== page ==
HYBRID EVENT: You can participate in person at Baltimore, Maryland, USA or Virtually from your home or work.
Muhammad Ullah, Speaker at Materials Congress
Florida Polytechnic University, United States
Title : Carbon nanotubes (CNTs) chirality on semiconductor device modeling


To meet the speed, complexity, circuit density, power consumption, and ultimately cost requirements of many advanced applications, scientists have spent decades shrinking device feature sizes for better performance of metal-oxide semiconductor (MOS) technology. However, there are several disadvantages to switching to these nano size MOS devices. Most of the functional failure in nano-scale devices is caused by aging related phenomena such as negative bias temperature instability (NBTI), hot carrier degradation (HCD), and time dependent dielectric breakdown (TDDB). In addition, Silicon devices’ dimensions and material capabilities are beginning to hit their limitations. Scientists and researchers are constantly trying to figure out how to replace the current silicon material with an emerging novel material like carbon nano tube. The goal of this research was to develop a drain current and threshold voltage model for carbon nanotube field effect transistors (CNTFETs) that can be used in the analysis and design of reliable integrated circuits, focusing on the reliability issues of conventional metal oxide semiconductor field-effect transistors (MOSFETs) at the nanoscale. To develop this model, we investigated the atomic structure of carbon nanotubes and used the fundamentals of electrostatics to describe a field-effect transistor. By analysing and defining the electronic structure of carbon nanotubes, we first arrived at analytical formulas for the carrier concentration in carbon nanotubes for various chiral vectors (n, m). By combining several chiral vectors, it is possible to determine the threshold voltage expression that is obtained throughout the procedure as well as the I-V characteristics for CNTFETs. The diameter and chiral angle of carbon nanotubes were shown to be significant determinants of the I-V characteristics and threshold voltage. In terms of the threshold voltage change CNTFET shows better performance 24% less than the conventional MOSFET in 45nm technology node.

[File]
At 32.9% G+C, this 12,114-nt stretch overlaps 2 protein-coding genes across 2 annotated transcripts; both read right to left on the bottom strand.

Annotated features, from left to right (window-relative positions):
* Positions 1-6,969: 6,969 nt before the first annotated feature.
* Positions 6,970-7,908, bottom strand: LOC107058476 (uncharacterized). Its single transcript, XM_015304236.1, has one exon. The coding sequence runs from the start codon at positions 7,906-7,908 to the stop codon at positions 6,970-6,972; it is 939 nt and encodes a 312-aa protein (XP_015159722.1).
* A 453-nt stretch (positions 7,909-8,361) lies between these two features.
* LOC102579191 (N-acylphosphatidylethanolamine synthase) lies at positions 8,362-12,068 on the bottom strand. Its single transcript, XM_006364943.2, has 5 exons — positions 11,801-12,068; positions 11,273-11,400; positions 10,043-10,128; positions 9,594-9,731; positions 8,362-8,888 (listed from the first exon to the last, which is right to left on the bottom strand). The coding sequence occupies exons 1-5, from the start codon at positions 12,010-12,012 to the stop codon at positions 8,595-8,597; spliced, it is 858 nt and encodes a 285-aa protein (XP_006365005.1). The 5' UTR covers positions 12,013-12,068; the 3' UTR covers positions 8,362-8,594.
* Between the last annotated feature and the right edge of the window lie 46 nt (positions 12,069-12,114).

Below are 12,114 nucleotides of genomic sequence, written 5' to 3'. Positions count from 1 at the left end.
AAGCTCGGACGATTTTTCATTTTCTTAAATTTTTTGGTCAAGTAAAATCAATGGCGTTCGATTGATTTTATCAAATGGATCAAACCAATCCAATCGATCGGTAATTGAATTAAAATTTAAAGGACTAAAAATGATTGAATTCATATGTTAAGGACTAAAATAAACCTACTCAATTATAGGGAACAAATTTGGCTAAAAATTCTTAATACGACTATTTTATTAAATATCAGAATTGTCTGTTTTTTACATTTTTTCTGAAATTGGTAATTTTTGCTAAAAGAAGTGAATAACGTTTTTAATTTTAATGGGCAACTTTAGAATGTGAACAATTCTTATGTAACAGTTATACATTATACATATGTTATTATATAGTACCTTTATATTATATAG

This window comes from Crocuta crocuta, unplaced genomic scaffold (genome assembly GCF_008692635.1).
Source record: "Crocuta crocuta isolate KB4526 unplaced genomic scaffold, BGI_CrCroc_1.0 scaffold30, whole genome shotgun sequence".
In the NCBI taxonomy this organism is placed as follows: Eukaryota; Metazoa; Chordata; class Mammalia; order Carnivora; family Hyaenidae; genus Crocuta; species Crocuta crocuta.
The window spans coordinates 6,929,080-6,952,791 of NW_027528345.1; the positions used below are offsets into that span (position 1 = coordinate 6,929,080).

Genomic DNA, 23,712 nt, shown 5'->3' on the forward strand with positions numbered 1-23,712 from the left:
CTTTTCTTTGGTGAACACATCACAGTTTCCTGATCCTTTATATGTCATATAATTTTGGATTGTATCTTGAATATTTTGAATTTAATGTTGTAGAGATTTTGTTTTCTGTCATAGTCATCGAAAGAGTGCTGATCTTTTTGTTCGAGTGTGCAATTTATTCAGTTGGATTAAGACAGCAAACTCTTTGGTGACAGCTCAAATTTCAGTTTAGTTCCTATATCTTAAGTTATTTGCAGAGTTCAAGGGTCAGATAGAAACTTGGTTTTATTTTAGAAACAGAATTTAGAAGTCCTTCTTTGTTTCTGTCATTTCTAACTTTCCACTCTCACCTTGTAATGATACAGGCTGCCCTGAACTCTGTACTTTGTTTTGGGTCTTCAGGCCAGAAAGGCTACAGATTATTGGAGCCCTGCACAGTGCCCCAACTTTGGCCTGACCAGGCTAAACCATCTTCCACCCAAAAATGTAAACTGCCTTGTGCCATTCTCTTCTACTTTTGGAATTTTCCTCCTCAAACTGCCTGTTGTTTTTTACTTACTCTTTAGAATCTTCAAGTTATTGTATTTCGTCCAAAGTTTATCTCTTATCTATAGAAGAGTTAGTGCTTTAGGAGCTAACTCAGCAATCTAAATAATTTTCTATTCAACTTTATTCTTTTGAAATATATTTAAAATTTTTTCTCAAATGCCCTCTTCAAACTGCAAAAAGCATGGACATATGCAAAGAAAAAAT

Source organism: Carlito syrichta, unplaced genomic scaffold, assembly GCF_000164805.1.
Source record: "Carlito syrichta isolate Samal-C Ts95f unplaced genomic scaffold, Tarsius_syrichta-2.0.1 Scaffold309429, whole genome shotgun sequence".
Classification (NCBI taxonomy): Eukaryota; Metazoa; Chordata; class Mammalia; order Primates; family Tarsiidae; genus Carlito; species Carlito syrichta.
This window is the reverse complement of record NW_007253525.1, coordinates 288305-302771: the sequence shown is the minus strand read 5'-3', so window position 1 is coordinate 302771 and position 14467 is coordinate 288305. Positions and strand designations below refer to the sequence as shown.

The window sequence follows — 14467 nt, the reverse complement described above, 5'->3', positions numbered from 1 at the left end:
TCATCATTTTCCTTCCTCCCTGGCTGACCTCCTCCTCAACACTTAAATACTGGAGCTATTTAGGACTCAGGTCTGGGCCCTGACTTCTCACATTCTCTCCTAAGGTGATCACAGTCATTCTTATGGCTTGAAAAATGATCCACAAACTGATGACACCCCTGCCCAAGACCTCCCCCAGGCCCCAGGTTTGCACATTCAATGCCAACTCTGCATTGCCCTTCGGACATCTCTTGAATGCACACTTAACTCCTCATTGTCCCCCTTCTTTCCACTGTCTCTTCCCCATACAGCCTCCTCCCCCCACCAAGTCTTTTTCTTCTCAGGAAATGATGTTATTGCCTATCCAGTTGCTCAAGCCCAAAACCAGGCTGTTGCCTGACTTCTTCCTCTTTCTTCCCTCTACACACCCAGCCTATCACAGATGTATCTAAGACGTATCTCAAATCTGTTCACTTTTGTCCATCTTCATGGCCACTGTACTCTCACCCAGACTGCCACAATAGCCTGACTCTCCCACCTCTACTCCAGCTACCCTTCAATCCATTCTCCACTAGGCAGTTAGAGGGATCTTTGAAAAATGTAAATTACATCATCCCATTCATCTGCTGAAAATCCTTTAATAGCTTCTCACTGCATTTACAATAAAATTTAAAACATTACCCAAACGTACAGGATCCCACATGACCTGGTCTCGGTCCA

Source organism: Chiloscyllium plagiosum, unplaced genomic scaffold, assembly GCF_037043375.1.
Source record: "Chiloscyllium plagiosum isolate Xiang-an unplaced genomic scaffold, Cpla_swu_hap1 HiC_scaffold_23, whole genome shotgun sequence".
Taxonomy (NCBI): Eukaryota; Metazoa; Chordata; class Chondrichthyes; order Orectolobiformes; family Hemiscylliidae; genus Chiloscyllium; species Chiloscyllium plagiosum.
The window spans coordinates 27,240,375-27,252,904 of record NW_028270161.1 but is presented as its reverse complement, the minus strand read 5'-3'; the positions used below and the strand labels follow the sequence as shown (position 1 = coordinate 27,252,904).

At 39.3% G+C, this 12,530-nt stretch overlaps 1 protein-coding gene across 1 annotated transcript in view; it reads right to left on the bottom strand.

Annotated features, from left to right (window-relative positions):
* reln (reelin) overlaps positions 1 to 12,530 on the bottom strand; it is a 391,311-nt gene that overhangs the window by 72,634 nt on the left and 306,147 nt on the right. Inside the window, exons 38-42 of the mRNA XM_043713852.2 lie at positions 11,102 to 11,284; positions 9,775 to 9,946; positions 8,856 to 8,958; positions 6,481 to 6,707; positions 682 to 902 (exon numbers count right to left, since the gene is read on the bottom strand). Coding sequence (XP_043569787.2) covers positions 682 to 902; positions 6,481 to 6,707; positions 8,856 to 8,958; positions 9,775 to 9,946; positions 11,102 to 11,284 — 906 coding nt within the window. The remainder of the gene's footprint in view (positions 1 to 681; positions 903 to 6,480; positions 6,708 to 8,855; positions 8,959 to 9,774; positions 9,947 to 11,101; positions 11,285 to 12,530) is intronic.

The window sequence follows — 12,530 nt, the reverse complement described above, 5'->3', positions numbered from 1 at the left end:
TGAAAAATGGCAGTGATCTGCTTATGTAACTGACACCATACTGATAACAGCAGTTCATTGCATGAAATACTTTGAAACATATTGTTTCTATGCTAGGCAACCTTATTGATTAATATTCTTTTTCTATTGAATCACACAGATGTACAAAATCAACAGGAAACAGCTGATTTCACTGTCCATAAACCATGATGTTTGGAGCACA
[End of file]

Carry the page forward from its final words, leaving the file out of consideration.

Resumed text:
Audience Take Away Notes:

  • Progress, challenge, and opportunities at semiconductor device field
  • Help the audience to understand process and parameter that considered as device level engineer at semiconductor industry
  • This research could help other faculty to expand their research and/or teaching
  • The threshold voltage change in CNTFET shows better performance than the conventional MOSFET in 45nm technology node


Dr. Muhammad Ullah is currently working as an associate professor of electrical and computer engineering at Florida Polytechnic University. His research focuses are the modeling of RLC interconnects in high density integrated circuits and energy-efficient electronic devices (TFET) for logic applications based on emerging 2-D nanomaterials (MoS2, Graphene, and CNT). Before joining Florida Poly, Ullah worked as a full-time lecturer from 2008 to 2011 at the Chittagong University of Engineering & Technology (CUET), Bangladesh. He has taught undergraduate courses in electrical circuits, digital logic designs, signals and systems, and graduate courses in advanced digital signal processing, introduction to VLSI designs, advanced VLSI designs, and emerging nanotechnology, including hands-on experience in MATLAB, Cadence Virtuoso, and HSPICE. In addition, Dr. Ullah has served as a regular reviewer of many journals and conferences, including IEEE TVLSI, IEEE TMI, Microelectronics Journal-Elsevier and Circuits, Systems and Signal Processing-Springer, and ASP Journal of Low Power Electronics.